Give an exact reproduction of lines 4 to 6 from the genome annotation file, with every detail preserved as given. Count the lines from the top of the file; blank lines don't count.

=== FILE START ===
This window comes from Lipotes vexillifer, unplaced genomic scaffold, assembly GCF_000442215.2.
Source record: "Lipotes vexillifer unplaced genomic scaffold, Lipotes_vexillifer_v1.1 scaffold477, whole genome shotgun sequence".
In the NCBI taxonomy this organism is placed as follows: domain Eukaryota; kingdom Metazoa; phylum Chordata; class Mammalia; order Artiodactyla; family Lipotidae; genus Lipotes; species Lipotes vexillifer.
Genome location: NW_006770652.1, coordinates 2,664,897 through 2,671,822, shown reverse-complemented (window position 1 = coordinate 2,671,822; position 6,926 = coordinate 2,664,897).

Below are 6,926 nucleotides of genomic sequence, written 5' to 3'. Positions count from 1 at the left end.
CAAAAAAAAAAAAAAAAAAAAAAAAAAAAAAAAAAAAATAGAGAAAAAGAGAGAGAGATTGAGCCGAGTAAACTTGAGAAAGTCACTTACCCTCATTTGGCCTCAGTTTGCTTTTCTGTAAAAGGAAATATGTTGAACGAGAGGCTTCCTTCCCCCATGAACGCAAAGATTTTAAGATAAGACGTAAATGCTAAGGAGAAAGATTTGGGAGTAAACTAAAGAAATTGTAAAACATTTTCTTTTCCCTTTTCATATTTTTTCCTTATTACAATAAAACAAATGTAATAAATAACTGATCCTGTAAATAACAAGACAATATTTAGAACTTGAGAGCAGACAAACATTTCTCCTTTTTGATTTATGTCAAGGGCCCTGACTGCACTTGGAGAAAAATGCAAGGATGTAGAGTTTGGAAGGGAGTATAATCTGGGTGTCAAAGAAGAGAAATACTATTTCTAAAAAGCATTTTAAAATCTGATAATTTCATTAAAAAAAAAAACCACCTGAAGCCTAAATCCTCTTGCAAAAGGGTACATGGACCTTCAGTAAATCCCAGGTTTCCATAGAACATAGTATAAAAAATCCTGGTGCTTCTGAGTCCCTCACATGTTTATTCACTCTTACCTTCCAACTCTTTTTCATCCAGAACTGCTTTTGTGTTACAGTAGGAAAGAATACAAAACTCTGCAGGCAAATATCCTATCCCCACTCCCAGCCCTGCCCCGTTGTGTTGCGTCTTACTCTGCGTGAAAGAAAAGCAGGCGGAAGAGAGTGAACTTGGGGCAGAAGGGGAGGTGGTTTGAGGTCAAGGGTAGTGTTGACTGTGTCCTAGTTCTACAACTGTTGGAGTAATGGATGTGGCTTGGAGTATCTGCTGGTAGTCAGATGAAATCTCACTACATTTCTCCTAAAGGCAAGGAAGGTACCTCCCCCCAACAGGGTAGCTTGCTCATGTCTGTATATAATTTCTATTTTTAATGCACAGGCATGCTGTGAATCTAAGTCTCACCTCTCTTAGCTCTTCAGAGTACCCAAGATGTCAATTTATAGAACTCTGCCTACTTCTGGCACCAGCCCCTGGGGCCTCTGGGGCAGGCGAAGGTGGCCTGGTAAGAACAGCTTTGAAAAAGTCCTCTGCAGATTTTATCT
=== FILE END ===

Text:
Genome location: NW_006770652.1, coordinates 2,664,897 through 2,671,822, shown reverse-complemented (window position 1 = coordinate 2,671,822; position 6,926 = coordinate 2,664,897).

Below are 6,926 nucleotides of genomic sequence, written 5' to 3'. Positions count from 1 at the left end.
CAAAAAAAAAAAAAAAAAAAAAAAAAAAAAAAAAAAAATAGAGAAAAAGAGAGAGAGATTGAGCCGAGTAAACTTGAGAAAGTCACTTACCCTCATTTGGCCTCAGTTTGCTTTTCTGTAAAAGGAAATATGTTGAACGAGAGGCTTCCTTCCCCCATGAACGCAAAGATTTTAAGATAAGACGTAAATGCTAAGGAGAAAGATTTGGGAGTAAACTAAAGAAATTGTAAAACATTTTCTTTTCCCTTTTCATATTTTTTCCTTATTACAATAAAACAAATGTAATAAATAACTGATCCTGTAAATAACAAGACAATATTTAGAACTTGAGAGCAGACAAACATTTCTCCTTTTTGATTTATGTCAAGGGCCCTGACTGCACTTGGAGAAAAATGCAAGGATGTAGAGTTTGGAAGGGAGTATAATCTGGGTGTCAAAGAAGAGAAATACTATTTCTAAAAAGCATTTTAAAATCTGATAATTTCATTAAAAAAAAAAACCACCTGAAGCCTAAATCCTCTTGCAAAAGGGTACATGGACCTTCAGTAAATCCCAGGTTTCCATAGAACATAGTATAAAAAATCCTGGTGCTTCTGAGTCCCTCACATGTTTATTCACTCTTACCTTCCAACTCTTTTTCATCCAGAACTGCTTTTGTGTTACAGTAGGAAAGAATACAAAACTCTGCAGGCAAATATCCTATCCCCACTCCCAGCCCTGCCCCGTTGTGTTGCGTCTTACTCTGCGTGAAAGAAAAGCAGGCGGAAGAGAGTGAACTTGGGGCAGAAGGGGAGGTGGTTTGAGGTCAAGGGTAGTGTTGACTGTGTCCTAGTTCTACAACTGTTGGAGTAATGGATGTGGCTTGGAGTATCTGCTGGTAGTCAGATGAAATCTCACTACATTTCTCCTAAAGGCAAGGAAGGTACCTCCCCCCAACAGGGTAGCTTGCTCATGTCTGTATATAATTTCTATTTTTAATGCACAGGCATGCTGTGAATCTAAGTCTCACCTCTCTTAGCTCTTCAGAGTACCCAAGATGTCAATTTATAGAACTCTGCCTACTTCTGGCACCAGCCCCTGGGGCCTCTGGGGCAGGCGAAGGTGGCCTGGTAAGAACAGCTTTGAAAAAGTCCTCTGCAGATTTTATCT